Blog Tour: The Orphanage of Gods

Hello lovely Faeries, and welcome to the fourth stop on The Orphanage of Gods blog tour!


First off, let me say a big thank you to Hodderscape for asking me to be involved in the tour, and for gifting me a free advance reader copy of this amazing book to review.

The Book: The Orphanage of Gods by Helena Coggan

The Rating: 4⭐️⭐️⭐️⭐️

The Review:

“No one has ever escaped the orphanage… until now.”

When I first heard about The Orphanage of Gods, I had an idea in my head about what the story would be.  I imagined a wildly fantastical story, sort of like Strange the Dreamer by Laini Taylor.  And there were definitely aspects of that… if you cross it with The Darkest Minds and add a bit of an X-Men feel.  I love all three of those things, so you can imagine how excited I got as I read more of this book!

The premise is simple.  The children of Amareth live in orphanages, under guard their entire lives.  Any child who shows signs of god like power disappears in the night and is never heard of again.  No one has escaped this fate… until Hero and Joshua.  On the run, afraid for their lives and faced with the prospect of trying to rescue their best friend, Kestrel, the stage has been set for an epic story that Helena absolutely delivers!

We jump straight into the action on page one and it doesn’t stop until the very end, which I loved.  I have to say, I’m not usually a fan of books written in the present tense, but I loved how it made this story completely immersive and real.  The writing was visceral and fierce and just made me want to keep reading and reading (I read this book so fast)!

Parts of the story are told in flashback, which gives us a better understanding of the relationships between Hero, Joshua and Kestrel and how they’ve handled the way they’ve been forced to grow up.  You really get a sense that these characters would do just about anything for each other, so when their relationships start to become more strained as the book progresses it makes it even more painful to read.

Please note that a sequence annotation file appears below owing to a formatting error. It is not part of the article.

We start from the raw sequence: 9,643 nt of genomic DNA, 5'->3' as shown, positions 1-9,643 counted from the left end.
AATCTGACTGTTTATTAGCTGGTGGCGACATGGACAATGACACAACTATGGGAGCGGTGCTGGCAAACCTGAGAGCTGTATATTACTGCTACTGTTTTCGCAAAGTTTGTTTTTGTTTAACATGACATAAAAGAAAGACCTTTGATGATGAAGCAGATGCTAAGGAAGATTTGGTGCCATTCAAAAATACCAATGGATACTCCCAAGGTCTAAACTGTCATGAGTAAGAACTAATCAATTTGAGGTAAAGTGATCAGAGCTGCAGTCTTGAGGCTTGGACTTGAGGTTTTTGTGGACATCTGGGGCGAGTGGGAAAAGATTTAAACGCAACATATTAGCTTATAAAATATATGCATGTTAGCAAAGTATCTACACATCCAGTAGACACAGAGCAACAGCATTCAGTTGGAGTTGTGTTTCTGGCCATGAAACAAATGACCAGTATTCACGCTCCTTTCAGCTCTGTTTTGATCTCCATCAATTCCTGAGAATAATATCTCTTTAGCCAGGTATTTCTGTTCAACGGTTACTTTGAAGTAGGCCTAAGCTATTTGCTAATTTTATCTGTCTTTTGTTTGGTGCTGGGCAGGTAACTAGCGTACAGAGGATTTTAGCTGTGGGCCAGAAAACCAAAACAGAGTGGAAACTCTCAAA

Hero and Kestrel’s relationship was probably my favourite.  They may not be blood related, but they’re as close as sisters and trust each other implicitly.  Getting to read from both of their perspectives was really beautiful, and the way Helena described their characters and their relationship with each other was perfection.

I think what really struck me about this story was the way it made me question the way we view the world, and how power can corrupt even the most innocent people.  It’s very difficult throughout the book to decide who the antagonist is – so many characters have legitimate reasons for acting the way they do, even if what they’re doing may not be the right thing.  Some characters started off as “good”, but their choices and actions force you to shift your perspective.

I genuinely loved this story, and I’m actually really happy that it’s a stand-alone novel.  There aren’t enough well written and perfectly wrapped up stand-alone books in the world for my liking, so while I’d love to read more about these characters and this world, I’m completely satisfied with the way it ended.

I hope I’ve convinced you to give this wonderful book a chance!  If you’ve read The Orphanage of Gods already, let me know what you thought in the comments and check out Day 5 of the blog tour tomorrow!





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